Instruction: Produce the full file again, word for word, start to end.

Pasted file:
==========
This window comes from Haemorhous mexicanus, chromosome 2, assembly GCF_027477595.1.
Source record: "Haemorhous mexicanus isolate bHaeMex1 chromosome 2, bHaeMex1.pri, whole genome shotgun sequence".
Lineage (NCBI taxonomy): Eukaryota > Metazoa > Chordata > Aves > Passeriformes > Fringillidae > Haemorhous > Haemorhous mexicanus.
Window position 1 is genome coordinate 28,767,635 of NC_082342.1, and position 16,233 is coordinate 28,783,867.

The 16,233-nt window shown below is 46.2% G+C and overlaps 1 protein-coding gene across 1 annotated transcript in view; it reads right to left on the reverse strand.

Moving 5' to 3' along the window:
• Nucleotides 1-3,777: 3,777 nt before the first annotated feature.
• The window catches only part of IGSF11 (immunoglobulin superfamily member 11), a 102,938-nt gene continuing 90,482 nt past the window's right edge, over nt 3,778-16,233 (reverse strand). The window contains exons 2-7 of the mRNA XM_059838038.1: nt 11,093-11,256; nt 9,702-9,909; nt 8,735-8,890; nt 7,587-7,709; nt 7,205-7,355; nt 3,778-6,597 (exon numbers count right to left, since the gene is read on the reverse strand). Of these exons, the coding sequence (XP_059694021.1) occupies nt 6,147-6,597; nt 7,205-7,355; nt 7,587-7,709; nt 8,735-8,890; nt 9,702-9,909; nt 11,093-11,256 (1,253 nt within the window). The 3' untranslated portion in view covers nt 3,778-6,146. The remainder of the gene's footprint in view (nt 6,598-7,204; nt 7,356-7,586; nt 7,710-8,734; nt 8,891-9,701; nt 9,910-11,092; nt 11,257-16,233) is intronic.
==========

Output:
This window comes from Haemorhous mexicanus, chromosome 2, assembly GCF_027477595.1.
Source record: "Haemorhous mexicanus isolate bHaeMex1 chromosome 2, bHaeMex1.pri, whole genome shotgun sequence".
Lineage (NCBI taxonomy): Eukaryota > Metazoa > Chordata > Aves > Passeriformes > Fringillidae > Haemorhous > Haemorhous mexicanus.
Window position 1 is genome coordinate 28,767,635 of NC_082342.1, and position 16,233 is coordinate 28,783,867.

The 16,233-nt window shown below is 46.2% G+C and overlaps 1 protein-coding gene across 1 annotated transcript in view; it reads right to left on the reverse strand.

Moving 5' to 3' along the window:
• Nucleotides 1-3,777: 3,777 nt before the first annotated feature.
• The window catches only part of IGSF11 (immunoglobulin superfamily member 11), a 102,938-nt gene continuing 90,482 nt past the window's right edge, over nt 3,778-16,233 (reverse strand). The window contains exons 2-7 of the mRNA XM_059838038.1: nt 11,093-11,256; nt 9,702-9,909; nt 8,735-8,890; nt 7,587-7,709; nt 7,205-7,355; nt 3,778-6,597 (exon numbers count right to left, since the gene is read on the reverse strand). Of these exons, the coding sequence (XP_059694021.1) occupies nt 6,147-6,597; nt 7,205-7,355; nt 7,587-7,709; nt 8,735-8,890; nt 9,702-9,909; nt 11,093-11,256 (1,253 nt within the window). The 3' untranslated portion in view covers nt 3,778-6,146. The remainder of the gene's footprint in view (nt 6,598-7,204; nt 7,356-7,586; nt 7,710-8,734; nt 8,891-9,701; nt 9,910-11,092; nt 11,257-16,233) is intronic.